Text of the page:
Delegation of the European Union to the Republic of Korea

The European Union supports the creation of the first Centre of Human Rights at the National University Lorosa’e in Timor-leste

29/08/2019 - 02:28
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The Human Rights Centre of the Faculty of Social Sciences of the National University of Timor Lorosa'e (UNTL) was inaugurated on 27 August 2019. The event took place in a highly symbolic year and moment for the country: the 20th anniversary celebrations of the Popular Consultation on Self-determination of 30 August 1999.

The Inauguration was attended by prominent local and international personalities, including the Nobel Peace Prize Dr. José Ramos Horta, the Rector of UNTL Prof. Dr. Francisco Miguel Martins, the Minister of Higher Education, Science and Culture, Prof. Dr. Longuinhos dos Santos, the Ambassador of the European Union, Alexandre Leitão, the Secretary-General of the Global Campus, Prof. Manfred Nowak and Dr. Tamrat Samuel, focal point of the United Nations Secretary-General for the affairs of Timor-Leste between 1992 and 2000.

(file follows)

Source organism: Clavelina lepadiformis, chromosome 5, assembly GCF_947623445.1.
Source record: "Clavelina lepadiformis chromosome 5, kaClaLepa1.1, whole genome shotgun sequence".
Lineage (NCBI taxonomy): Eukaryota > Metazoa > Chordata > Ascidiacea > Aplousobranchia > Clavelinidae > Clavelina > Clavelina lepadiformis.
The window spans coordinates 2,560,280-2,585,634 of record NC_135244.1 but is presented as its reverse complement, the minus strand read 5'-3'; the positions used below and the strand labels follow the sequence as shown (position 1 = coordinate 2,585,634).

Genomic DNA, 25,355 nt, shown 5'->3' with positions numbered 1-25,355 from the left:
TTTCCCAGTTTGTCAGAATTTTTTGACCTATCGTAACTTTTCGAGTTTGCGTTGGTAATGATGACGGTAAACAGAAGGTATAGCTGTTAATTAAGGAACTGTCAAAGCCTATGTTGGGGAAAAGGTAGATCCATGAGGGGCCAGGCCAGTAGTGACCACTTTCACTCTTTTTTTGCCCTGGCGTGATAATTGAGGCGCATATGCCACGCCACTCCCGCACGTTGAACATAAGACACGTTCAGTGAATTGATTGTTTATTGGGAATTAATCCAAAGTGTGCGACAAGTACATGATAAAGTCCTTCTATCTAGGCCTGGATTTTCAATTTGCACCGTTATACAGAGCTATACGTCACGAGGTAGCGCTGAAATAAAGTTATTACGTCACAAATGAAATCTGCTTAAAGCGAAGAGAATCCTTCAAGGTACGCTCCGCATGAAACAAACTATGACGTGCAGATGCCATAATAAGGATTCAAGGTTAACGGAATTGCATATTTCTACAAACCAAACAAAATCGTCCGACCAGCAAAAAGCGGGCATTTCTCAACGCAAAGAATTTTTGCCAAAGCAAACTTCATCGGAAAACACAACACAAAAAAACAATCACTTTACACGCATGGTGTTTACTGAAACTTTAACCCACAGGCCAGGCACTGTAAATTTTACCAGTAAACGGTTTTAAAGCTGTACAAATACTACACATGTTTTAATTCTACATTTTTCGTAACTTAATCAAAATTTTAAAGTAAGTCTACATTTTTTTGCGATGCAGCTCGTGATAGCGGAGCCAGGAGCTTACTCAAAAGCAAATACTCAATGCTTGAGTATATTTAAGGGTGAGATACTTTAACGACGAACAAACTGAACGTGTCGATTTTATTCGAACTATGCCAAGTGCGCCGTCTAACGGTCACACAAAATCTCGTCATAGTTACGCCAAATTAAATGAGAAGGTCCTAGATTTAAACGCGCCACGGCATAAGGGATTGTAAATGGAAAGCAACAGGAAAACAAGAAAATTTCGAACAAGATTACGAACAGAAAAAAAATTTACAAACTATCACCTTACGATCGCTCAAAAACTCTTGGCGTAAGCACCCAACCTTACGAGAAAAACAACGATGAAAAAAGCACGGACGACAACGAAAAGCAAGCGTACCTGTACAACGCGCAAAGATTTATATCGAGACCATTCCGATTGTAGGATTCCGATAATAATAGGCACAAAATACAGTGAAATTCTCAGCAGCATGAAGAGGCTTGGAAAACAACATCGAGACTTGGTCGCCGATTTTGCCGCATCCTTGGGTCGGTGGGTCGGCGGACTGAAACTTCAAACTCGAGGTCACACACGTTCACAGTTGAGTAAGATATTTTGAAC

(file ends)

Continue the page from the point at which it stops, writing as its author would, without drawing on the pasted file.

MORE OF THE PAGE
The Human Rights Centre is part of a 23-month project being implemented by the Global Human Rights Campus, entitled "Development of Human Rights Education and Research at the National University of Timor Lorosa'e".

The project is fully funded by the European Union through the European Instrument for Democracy and Human Rights (EIDHR) and aims to contribute to the promotion of human rights, democracy and development in East Timor. The creation of a new Human Rights Centre in a young democracy, which faces many challenges, will be an opportunity for the GC to use its vast experience in linking the Academy to development cooperation.

In his speech, Ambassador Alexandre Leitão said that "democracy and human rights are never granted, they are like a living body that needs to be fed and sometimes suffers from disease, so the best way to treat it is to nurture a culture based on human rights in young academics and future Timorese leaders. With this center, UNTL will be able to access global knowledge and research networks and help Timor-Leste consolidate its vocation as a democratic nation that defends human rights. He also called on the Government and the Rectorate to ensure the future sustainability of the Centre and suggested that, "within the scope of the national debate on the priority of investment in infrastructure and social capital, we can bridge the gap and consider the University as the infrastructure of knowledge".

The Human Rights Centre in Dili will engage in training, international networking and research activities, and is envisaged to prospectively become affiliated with the Global Campus Asia-Pacific network led by the Mahidol University, Thailand. Furthermore, the Center will open its doors to Timorese civil society, providing space and expertise to grassroots organizations advocating for human rights, as well as regular extra-curricular activities such as debates and human rights movie screenings.